Brennan and colleagues (2017) reported the results of a randomized and partially blinded trial that investigated if the administration of dry needling is noninferior to cortisone injection in reducing lateral hip pain and improving function in subjects with greater trochanteric pain syndrome (also known greater trochanteric or subgluteal bursitis). A total of 50 individuals, all with greater trochanteric pain syndrome were included in the study. Participants were randomly assigned to receive either cortisone injection (n=25 hips) or dry needling (n=25 hips). Treatments were provided over a period of 6 weeks, and clinical outcomes were assessed at baseline and at 1, 3, and 6 weeks. The primary outcome measure was pain measurement (0-10 rating scale). The secondary and tertiary outcome measures were the Patient-Specific Functional Scale (0-10) and pain medication intake, respectively. Baseline characteristics were similar for both groups. A noninferiority test for a repeated-measures design for pain and averaged function scores at 6 weeks (with a noninferiority margin of 1.5 for both outcomes) suggested that dry needling was noninferior to cortisone injection (both, P<.01). Medication usage (P = .74) was similar between groups at the same time point. The authors concluded that dry needling is a noninferior treatment alternative to cortisone injections in individuals with greater trochanteric pain syndrome. Limitations of this study include but are not necessarily limited to the lack of a sham control group and its small size.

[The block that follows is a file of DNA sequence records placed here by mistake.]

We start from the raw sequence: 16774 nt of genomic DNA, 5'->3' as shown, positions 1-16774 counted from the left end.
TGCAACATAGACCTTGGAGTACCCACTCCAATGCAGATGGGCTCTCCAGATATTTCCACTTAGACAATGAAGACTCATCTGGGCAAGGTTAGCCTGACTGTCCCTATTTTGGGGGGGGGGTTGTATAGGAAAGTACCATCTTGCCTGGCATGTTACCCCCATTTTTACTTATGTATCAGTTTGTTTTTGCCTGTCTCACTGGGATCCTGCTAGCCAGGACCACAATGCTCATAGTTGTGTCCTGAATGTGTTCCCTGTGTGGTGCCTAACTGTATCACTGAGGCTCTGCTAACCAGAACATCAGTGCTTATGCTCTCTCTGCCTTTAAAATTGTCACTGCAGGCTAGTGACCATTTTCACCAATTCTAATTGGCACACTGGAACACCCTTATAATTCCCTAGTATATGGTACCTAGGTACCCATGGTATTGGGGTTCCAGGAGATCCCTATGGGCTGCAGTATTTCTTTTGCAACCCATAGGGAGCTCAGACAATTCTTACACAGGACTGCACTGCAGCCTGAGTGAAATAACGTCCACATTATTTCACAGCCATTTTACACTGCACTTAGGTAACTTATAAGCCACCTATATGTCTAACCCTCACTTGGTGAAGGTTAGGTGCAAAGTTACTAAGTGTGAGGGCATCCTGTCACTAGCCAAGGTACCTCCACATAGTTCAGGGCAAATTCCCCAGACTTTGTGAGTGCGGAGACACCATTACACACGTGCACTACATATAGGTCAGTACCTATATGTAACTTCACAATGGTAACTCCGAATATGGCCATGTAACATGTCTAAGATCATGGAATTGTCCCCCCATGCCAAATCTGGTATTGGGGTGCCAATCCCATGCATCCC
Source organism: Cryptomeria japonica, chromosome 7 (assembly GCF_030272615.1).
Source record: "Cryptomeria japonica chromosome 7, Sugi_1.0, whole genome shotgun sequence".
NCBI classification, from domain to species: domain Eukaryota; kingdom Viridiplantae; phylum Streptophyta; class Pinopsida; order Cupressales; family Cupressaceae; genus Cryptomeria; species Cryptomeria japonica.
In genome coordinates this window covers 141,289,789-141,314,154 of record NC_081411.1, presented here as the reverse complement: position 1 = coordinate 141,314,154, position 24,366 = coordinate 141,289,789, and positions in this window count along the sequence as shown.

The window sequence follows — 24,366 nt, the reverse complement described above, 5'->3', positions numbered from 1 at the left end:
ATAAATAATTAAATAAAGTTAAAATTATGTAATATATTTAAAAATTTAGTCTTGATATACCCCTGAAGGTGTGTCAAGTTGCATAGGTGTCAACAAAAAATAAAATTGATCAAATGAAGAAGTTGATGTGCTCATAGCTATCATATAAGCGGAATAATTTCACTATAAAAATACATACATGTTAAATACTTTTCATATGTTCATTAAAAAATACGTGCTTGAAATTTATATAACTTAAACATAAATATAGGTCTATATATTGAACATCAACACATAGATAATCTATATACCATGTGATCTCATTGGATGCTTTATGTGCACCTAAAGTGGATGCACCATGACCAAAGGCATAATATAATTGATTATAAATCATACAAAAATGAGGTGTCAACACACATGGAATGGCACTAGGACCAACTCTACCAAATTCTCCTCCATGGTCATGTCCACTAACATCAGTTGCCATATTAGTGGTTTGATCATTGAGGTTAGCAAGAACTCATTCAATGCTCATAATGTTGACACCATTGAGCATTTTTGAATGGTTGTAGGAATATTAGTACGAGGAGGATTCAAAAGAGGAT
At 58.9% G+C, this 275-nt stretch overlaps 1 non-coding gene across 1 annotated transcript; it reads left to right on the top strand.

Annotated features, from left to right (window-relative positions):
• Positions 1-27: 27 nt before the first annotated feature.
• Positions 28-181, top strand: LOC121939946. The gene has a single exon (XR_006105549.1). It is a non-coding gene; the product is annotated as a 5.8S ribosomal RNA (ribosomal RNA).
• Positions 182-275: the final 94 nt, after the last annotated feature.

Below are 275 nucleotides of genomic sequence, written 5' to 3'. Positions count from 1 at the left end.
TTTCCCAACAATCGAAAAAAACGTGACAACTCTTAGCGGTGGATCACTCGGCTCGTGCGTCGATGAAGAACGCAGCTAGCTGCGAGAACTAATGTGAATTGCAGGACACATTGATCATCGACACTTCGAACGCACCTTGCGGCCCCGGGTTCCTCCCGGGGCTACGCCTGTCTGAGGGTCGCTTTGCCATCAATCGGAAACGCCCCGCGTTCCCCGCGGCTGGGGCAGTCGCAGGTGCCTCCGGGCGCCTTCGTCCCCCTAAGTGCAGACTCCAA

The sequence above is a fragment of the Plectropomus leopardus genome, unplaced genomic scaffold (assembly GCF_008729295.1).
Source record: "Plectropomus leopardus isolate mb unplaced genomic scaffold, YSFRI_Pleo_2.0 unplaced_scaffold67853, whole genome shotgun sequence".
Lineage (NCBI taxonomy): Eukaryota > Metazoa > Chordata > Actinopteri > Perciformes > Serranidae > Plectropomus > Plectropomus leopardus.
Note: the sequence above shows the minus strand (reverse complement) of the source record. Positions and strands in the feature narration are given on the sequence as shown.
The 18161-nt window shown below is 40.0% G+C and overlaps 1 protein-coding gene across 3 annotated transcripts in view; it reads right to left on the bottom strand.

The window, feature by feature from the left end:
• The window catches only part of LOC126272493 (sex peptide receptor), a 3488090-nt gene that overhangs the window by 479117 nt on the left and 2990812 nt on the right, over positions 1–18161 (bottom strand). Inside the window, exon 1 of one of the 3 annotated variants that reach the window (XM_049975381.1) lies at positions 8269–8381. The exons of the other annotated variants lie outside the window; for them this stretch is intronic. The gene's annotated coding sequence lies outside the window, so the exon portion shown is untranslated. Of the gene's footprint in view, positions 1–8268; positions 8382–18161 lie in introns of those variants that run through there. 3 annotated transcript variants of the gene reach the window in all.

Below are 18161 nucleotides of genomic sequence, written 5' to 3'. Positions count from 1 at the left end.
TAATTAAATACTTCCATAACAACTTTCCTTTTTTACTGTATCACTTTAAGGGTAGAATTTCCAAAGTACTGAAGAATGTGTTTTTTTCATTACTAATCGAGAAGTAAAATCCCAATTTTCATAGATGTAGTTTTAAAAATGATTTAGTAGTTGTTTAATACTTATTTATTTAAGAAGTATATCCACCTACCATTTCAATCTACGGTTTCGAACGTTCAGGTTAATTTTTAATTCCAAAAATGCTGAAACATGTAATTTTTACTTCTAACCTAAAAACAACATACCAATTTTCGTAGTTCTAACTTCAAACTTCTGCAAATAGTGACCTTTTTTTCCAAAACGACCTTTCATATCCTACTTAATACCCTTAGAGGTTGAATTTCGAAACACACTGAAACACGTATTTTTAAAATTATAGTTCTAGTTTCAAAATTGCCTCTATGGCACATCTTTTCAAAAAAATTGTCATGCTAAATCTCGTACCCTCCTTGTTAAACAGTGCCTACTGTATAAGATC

References

Peer Reviewed Publications:

  1. Alvarez DJ, Rockwell PG. Trigger points: diagnosis and management. Am Fam Physician. 2002; 15; 65(4):653-660.
  2. Brennan KL, Allen BC, Maldonado YM. Dry Needling Versus Cortisone Injection in the Treatment of Greater Trochanteric Pain Syndrome: A Noninferiority Randomized Clinical Trial. J Orthop Sports Phys Ther. 2017; 47(4):232-239.
  3. Cummings TM, White AR. Needling therapies in the management of myofascial trigger point pain: a systematic review. Arch Phys Med Rehabil. 2001; 82(7):986-992.